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Of bones and hearts and inward parts
October 04, 2004
In the spirit of my newfound cooking determination, I decide, this weekend, to cook a whole chicken. Being both ambitious and cautious, I decide to start out with the venerated Zuni Cafe roast chicken recipe.
So I buy a chicken, that staple of the kitchen the world over. And that is where the fun begins.
First off, I am delighted at the price. A whole chicken, at four pounds, is less than three dollars. Three dollars! Do you know that two chicken breasts will run you five? Crazy Americans, I think. Won't cook things with bones in.
I bring the chicken home in its sleek plastic wrapping, bouncing juicy. I take it out Sunday, to salt well in advance as Judy Rodgers advocates so convincingly. I slit the plastic wrapping in the sink, and the yellow goosebumped bird slithers out. I eye it, evaluating. Loose, slippery skin. Pointy little wing tips. I must stick my hand inside this bony carcass, I think for the first time. I do so, squeamish, and draw out a handful of tiny organs, and a lump of fat. Disgusting, and oddly fascinating. I roll them around in my hand. I set them down on the countertop. And I study them. Carefully.
Then I wash my hands in very hot water (chicken germs - bird flu!) and reach for my phone.
I call my mother.
Mom - I say. I am looking at a chicken. A whole chicken. It's floppy and spiny and loose-wrinkly-skin-like. Now. What in the world do I do with the giblets? I have this vague idea, see, that you are supposed to Do Something with these lovely miniature organs. My mom snickers and tells me to make stock out of them. Right. I can do that. But, she says, don't put in the liver. It will make the broth taste bitter.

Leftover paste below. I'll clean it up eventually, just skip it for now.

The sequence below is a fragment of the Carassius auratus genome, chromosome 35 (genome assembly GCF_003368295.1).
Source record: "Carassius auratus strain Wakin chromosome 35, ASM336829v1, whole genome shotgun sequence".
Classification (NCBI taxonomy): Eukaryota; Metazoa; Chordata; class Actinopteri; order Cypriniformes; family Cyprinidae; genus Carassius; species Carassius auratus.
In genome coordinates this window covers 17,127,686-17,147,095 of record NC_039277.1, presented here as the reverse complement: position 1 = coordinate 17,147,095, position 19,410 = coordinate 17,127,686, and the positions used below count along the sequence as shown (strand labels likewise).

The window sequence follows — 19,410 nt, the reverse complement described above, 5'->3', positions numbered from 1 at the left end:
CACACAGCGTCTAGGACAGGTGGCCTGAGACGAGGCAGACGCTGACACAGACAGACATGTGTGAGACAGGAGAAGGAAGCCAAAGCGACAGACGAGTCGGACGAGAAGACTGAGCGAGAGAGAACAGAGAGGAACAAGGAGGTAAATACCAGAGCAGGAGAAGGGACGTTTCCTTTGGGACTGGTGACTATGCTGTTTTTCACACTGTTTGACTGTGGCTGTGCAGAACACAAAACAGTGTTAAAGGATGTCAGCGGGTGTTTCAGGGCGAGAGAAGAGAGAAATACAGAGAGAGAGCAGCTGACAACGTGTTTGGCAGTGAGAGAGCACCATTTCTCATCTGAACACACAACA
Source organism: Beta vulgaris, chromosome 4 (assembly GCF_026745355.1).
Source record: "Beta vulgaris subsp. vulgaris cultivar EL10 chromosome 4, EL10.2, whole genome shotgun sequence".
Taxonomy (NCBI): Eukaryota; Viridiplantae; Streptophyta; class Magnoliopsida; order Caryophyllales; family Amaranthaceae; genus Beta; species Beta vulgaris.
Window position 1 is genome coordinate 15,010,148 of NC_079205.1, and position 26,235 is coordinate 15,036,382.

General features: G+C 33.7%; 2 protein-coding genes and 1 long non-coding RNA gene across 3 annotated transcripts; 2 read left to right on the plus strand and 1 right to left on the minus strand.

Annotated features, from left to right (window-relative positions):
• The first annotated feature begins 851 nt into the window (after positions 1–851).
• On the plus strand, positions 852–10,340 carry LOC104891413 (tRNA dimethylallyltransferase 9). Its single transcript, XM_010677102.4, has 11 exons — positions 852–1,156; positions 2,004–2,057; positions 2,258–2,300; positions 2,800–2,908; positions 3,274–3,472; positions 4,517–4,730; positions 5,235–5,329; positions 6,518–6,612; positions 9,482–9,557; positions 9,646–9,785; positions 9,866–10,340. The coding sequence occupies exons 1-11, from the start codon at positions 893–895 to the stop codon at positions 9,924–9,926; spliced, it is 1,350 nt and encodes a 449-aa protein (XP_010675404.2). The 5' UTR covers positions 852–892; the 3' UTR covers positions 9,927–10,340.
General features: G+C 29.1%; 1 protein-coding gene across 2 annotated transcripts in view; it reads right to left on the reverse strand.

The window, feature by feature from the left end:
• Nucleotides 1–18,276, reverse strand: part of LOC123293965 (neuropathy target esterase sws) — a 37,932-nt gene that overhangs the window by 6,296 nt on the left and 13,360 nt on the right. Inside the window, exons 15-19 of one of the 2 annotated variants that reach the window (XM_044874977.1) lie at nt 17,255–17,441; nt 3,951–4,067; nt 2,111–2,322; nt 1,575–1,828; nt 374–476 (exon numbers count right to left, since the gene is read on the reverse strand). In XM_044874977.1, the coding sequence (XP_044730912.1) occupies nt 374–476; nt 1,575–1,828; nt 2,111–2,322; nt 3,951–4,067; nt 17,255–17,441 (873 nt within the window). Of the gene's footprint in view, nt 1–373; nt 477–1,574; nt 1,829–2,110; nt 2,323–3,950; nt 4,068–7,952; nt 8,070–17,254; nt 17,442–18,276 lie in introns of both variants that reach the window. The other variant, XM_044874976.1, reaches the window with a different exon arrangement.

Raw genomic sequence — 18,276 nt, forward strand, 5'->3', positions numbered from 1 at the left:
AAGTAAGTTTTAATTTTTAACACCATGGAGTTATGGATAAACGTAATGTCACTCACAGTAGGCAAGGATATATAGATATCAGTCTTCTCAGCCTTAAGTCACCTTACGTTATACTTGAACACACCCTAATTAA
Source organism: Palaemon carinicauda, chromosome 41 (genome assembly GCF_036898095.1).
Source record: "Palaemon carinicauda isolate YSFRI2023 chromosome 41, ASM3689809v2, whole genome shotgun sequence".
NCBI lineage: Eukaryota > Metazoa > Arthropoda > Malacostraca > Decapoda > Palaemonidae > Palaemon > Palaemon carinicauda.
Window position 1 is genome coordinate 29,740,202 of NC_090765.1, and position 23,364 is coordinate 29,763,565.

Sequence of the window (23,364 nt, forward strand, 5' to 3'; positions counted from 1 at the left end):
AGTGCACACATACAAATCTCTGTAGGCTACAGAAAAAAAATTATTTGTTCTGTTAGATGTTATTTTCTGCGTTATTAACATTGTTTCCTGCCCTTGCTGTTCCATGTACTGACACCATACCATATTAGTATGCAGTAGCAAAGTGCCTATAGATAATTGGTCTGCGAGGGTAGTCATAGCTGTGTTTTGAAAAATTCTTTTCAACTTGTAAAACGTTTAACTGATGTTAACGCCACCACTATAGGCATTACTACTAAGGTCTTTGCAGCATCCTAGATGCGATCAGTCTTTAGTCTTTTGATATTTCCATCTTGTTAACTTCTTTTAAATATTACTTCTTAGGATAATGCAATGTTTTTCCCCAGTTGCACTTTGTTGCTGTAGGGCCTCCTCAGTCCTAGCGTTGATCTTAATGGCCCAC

But! Which is the liver, I cry.
This is where my mother, Betty Crocker, Google, and the rest of the oh so superior cooking world fail me utterly. Nowhere, it seems, is there a chicken giblet diagram, detailing these mysteriously dangerous parts for those of us who did not grow up pre-1960 at our mother and grandmother's side, watching giblets and other arcane animal bits bathing in the stock pot. I discover that chicken livers are good to eat on toast. I learn that they are bad for cholesterol, yet delicious. I learn that you can put them in stock, but later in the boiling process. I find kitty chow recipes involving liver. But no one tells me - not one! - what they look like.
Don't you know what a liver looks like? asks my mother. No mother, I was an English major. I wouldn't recognize a liver if it met me on the street.
My mom makes a few helplessly vague references to pinkish color. I hang up and look again at the fleshy jewels on the countertop. They are all pink.
So I take a wild guess and pitch something, and sweep the rest in with the carrots and garlic. The stock turns out OK. I do discover a little chicken heart, which becomes much firmer as it boils in the stock; I can see the artery poking out like a white tube. I take it out and play with it. The chicken cockaigne I make later for my friend (the roast bird is for later) turns out great, the stock in a sauce on top. A little too much salt, but good old Joy of Cooking proves again its classic status.
I'll let you know how the whole roast chicken turns out. Meanwhile, I still want my giblet diagram.
Posted by Faith at 4 October 2004
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